A pair of Flat Nose pliers is pretty essential as well, especially if you’re planning on doing work with chainmaille. I have 2 pairs, which have very narrow 1mm wide tips for doing fine chainmaille work. They are made by Beadsmith and pretty inexpensive.

Bent Chain Nose pliers are another tool that I use a lot. I’ve tried a number of different ones, but my favorites are an inexpensive pair made by Eurotool that have an angular bent nose rather than a rounded one. They’re great for bending angles and gripping in tight spots.

A Tumbler. You can score a rotary one for around 40 bucks on eBay. My choice of tumbler was definitely driven by expense. I went with a rotary tumbler from Harbor Freight rather than a vibratory one because it was less expensive and I’ve been very happy with it. When used with a combo of stainless steel shot & plastic beads, it will smooth minor tool marks & scratches and give your jewelry a gorgeous high polish.

A Dremel or Flex Shaft. For years and years I used a Dremel for grinding, polishing & finishing work. My only real beef with it is that the chucks wear out very quickly. 3M Radial Polishing Discs in various grits are about the best bits I’ve ever used. They’re quite expensive, but you can usually find them pretty inexpensively on eBay. Recently, I upgraded to a Foredom Flex Shaft and I’m loving how much easier the handpiece is to manipulate for fine detail work.

Some Nail Files. Not the metal ones, I mean the double sided ones that look like a big popsicle stick with the really fine grit. I guess they’re actually nail buffers for smoothing your nails. You can use these to gently file off tool marks or make a particular spot on your piece flat. They don’t last real long, but since you can pick up new ones for a few bucks at pretty much any grocery store, they’re handy to have.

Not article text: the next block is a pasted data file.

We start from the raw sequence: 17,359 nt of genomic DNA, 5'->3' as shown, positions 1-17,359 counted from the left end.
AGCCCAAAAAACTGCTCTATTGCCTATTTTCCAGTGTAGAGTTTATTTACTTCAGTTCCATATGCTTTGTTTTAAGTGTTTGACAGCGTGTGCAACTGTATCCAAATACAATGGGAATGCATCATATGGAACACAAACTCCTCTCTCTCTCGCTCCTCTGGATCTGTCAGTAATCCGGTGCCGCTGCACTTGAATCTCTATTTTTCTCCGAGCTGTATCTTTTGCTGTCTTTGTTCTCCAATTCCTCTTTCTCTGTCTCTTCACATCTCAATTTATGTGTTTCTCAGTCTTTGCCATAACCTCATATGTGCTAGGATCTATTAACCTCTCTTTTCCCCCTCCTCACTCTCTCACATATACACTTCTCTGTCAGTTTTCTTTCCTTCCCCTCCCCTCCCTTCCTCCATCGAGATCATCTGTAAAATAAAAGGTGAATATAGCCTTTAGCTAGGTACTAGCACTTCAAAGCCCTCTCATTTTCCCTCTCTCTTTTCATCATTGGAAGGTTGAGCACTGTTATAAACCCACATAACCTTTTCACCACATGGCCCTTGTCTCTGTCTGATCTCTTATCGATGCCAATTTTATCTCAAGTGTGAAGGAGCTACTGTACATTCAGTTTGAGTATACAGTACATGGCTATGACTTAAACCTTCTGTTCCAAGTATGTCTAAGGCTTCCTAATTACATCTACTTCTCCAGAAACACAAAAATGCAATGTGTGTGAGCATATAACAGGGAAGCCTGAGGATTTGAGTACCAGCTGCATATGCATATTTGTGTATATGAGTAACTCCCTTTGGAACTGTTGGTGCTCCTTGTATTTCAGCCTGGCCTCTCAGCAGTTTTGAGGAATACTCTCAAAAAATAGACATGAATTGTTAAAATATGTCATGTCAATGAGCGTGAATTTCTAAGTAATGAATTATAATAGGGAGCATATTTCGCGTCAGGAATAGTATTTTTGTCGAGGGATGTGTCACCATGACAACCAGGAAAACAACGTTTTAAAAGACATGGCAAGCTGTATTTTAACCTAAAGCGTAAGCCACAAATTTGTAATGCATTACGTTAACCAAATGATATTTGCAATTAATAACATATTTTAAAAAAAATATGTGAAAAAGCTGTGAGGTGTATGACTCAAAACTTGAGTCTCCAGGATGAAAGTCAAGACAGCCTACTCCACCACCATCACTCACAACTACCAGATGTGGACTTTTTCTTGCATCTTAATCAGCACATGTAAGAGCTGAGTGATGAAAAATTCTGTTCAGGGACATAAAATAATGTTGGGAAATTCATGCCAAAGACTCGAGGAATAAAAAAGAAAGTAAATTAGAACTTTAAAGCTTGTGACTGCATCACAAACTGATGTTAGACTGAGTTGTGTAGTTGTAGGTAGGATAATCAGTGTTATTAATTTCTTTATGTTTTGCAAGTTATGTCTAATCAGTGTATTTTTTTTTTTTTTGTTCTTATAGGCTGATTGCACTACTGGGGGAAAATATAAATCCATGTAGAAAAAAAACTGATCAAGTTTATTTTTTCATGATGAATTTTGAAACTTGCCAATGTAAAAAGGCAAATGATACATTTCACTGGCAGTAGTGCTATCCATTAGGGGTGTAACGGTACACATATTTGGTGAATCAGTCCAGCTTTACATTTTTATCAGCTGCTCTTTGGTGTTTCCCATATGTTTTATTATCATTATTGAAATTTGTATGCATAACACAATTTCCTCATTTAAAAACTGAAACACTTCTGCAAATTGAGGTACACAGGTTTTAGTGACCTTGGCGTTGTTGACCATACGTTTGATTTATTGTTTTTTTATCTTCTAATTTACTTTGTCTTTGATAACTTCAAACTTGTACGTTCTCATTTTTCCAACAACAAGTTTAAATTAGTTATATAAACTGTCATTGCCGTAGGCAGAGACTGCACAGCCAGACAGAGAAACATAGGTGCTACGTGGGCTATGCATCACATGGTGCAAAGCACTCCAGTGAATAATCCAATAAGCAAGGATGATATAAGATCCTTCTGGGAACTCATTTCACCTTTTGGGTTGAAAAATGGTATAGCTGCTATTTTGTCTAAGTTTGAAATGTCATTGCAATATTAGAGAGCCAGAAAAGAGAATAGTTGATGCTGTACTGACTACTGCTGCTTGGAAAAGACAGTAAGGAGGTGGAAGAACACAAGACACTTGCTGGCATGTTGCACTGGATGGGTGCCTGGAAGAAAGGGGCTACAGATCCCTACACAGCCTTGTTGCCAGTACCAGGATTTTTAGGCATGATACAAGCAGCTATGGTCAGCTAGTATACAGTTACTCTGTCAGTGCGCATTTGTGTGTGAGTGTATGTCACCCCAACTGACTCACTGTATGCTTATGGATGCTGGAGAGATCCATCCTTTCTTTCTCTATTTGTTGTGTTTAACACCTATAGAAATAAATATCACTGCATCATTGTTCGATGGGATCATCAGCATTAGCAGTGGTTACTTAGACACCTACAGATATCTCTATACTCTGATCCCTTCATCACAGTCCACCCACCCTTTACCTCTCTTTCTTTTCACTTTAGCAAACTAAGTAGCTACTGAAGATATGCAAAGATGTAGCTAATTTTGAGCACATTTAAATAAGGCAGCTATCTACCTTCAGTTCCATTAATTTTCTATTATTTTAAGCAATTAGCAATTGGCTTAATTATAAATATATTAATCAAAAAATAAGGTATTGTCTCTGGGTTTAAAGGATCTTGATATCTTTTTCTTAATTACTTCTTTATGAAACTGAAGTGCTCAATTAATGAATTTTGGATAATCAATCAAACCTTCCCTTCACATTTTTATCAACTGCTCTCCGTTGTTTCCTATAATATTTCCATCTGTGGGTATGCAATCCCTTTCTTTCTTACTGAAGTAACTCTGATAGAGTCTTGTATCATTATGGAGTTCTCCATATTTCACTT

A Wire Rounder is great for rounding off the ends of your wire so they’re not all pokey. You can usually find one for under $15 on eBay. Most come with 2 different size heads for 20 gauge and 18 gauge wire. They are indispensable if you make your own earwires or ear posts.

A Torch is essential if you plan to do any soldering. An oxy-acetylene torch is the preferred torch for hard core jewelers. But they are expensive. Lately, I’ve been using a Bernzomatic refillable Butane Micro-Torch and I’m pretty much lovin’ it. I tried a pretty large variety of inexpensive pencil and micro-torches before I got this one. None of them really seemed to fit the bill for me. All the flames seemed to be too highly oxygenated and large. This little Bernzomatic one is great. So far I haven’t encountered a soldering job it can’t handle. My boyfriend even used it to repair a burst water pipe. All for about $25.

Like I said – I’ve not revealed any deep dark secrets. But these are important points. I guess when looked at as a whole, they all fall under the heading “attention to detail”. When I was in Art School, my painting teacher once said, “The day you are satisfied with a piece of art you create is the day you cease to progress.” Those words have stayed with me all these years. Being an Artisan is a lifelong creative learning process. The constant striving to improve your work is a large part of what being an Artisan is all about. However, one of the most important lessons you will learn is this: It truly is all about attention to detail, because the detail is what will set your work apart and make it stand out.